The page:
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I am going through Knowing the Odds by John B. Walsh, and I am stuck at one of the exercises there (which is important to understand some next theorem).

The exercise is as follows:

Let $X$ be an irreducible chain with period $d$. Show that there exist $d$ disjoint sets of states, $S_1,\dots,S_d$, such that if the chain starts in $S_1$, it rotates through $S_2, S_3, \dots ,S_d$ and then back to $S_1$.

I don't even understand what he exactly means by "rotation" and do not know where to start. Any thoughts? Where do I start the proof?

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  • $\begingroup$ He he means that from an element of $S_1$ $X$ transitions to an element of $S_2$, then to an element of $S_3$, &c, until it gets to an element of $S_d$, whence the next transition takes it back to some element of $S_1$, though not necessarily the same one that it started at. $\endgroup$ – amd Apr 25 at 6:15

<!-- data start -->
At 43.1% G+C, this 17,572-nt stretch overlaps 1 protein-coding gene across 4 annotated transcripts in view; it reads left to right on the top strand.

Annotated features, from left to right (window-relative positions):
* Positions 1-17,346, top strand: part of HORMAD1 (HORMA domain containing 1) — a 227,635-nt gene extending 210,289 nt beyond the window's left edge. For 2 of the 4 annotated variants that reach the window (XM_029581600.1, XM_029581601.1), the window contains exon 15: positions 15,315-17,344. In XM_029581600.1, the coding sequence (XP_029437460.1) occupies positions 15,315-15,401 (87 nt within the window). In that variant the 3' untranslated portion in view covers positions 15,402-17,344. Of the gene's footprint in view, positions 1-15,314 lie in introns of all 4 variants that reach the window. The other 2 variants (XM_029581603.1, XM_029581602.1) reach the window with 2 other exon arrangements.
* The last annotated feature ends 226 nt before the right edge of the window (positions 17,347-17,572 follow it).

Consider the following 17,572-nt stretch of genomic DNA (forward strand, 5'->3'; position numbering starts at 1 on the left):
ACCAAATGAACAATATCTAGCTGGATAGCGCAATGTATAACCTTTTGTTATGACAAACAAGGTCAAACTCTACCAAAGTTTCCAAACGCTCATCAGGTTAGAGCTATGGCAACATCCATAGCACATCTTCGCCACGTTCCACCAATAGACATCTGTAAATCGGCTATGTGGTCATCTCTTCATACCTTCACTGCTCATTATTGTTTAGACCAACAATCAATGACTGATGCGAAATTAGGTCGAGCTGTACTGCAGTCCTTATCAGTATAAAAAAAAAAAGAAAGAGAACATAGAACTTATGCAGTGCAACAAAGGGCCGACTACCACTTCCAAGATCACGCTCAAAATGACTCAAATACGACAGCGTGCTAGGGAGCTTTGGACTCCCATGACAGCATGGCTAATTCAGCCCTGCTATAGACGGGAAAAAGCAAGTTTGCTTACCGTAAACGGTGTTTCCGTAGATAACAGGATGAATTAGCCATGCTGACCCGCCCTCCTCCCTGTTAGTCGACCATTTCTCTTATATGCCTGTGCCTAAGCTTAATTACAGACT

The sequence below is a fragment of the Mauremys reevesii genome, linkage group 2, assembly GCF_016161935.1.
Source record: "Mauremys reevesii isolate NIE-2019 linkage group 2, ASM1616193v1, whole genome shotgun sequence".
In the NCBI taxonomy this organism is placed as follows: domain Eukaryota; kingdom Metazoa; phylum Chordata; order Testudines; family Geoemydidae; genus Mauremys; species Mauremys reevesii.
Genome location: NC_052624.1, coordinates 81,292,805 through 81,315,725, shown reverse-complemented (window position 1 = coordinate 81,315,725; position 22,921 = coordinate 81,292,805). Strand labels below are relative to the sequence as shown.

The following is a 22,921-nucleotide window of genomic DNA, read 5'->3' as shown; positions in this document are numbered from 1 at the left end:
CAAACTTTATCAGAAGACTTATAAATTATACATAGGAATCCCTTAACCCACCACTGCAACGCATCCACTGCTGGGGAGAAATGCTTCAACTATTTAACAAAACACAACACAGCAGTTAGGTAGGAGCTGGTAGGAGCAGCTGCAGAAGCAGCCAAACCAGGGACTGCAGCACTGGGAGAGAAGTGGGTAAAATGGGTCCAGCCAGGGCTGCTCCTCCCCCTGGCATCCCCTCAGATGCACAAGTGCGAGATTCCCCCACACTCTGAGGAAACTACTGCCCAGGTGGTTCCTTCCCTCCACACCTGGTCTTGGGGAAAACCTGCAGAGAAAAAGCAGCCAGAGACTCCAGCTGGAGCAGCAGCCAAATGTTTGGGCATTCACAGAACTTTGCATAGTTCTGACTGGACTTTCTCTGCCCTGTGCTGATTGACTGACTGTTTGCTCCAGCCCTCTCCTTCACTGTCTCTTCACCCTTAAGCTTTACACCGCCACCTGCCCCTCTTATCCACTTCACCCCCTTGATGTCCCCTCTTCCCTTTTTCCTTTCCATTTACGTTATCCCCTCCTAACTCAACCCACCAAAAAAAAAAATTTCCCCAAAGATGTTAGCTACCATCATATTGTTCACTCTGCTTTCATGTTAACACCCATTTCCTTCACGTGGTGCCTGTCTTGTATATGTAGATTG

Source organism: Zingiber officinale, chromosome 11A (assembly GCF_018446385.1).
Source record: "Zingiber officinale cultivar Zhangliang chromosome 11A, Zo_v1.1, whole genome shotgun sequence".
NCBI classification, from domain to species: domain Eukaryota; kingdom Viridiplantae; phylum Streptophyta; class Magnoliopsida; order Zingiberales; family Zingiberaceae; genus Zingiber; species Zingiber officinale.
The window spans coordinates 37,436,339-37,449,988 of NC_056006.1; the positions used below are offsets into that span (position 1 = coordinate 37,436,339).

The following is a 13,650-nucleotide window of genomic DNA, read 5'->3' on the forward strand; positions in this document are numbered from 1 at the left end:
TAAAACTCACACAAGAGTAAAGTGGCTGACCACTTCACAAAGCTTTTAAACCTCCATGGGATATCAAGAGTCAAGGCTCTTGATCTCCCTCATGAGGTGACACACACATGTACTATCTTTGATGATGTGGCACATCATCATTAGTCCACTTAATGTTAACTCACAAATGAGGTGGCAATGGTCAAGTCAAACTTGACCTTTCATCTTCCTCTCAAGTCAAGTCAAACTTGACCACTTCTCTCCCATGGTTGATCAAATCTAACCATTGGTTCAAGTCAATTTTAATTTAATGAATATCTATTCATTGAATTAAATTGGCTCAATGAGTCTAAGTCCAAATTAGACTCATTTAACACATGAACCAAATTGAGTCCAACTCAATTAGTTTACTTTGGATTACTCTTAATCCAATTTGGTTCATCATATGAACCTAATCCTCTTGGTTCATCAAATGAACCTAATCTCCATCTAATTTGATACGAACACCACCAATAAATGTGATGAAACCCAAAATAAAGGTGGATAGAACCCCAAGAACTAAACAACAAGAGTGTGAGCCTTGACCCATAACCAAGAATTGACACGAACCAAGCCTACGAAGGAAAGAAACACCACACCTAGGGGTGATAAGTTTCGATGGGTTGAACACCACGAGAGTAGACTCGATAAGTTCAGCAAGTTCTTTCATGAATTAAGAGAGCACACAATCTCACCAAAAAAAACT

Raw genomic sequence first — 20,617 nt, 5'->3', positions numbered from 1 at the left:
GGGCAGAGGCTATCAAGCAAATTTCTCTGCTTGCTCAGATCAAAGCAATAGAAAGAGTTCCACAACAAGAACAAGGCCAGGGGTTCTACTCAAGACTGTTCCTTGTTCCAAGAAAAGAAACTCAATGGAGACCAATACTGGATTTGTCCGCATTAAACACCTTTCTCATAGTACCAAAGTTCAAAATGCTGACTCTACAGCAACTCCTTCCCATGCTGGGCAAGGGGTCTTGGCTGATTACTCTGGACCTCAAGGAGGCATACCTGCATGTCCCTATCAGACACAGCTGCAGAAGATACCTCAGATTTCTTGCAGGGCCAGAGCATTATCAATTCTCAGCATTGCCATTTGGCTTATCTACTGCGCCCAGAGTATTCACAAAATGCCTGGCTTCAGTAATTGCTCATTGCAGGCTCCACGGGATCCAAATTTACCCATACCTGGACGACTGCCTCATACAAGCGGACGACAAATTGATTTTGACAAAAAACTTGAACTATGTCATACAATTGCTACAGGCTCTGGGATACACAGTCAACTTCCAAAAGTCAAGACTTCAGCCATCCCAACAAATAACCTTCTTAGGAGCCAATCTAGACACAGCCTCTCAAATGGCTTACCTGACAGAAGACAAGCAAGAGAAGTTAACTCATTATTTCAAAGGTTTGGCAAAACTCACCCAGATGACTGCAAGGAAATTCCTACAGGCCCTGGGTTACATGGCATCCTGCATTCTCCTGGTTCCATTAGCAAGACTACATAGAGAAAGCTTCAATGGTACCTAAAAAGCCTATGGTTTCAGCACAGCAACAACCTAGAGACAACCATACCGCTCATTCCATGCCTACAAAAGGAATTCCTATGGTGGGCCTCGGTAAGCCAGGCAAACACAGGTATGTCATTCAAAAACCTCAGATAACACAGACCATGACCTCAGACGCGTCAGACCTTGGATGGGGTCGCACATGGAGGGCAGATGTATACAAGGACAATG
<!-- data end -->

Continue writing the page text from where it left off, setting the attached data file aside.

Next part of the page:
• $\begingroup$ Thank you. Do you have any idea how should I start thinking about proving it? $\endgroup$ – hesse Apr 26 at 1:10
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Walsh means that the system cycles through these classes: all of the transitions out of states in $S_1$ are to states in $S_2$, all of the transitions out of states in $S_2$ are to states in $S_3$, and so on, with all of the transitions out of states in $S_d$ going to states in $S_1$.

One way to approach a proof is to define the state sets $$S_m = \{j \mid P_{1j}^{nd+m}\gt0 \text{ for some } n\ge0\}, 1\le m\le d.$$ You can then use path lengths and the properties of modular arithmetic to argue that each $j$ appears in exactly one of these sets. You can then use similar ideas to argue that if $j\in S_m$ and $P_{jk}\gt0$, that $k = j+1$ when $j\lt d$ and $k=1$ when $j=d$.

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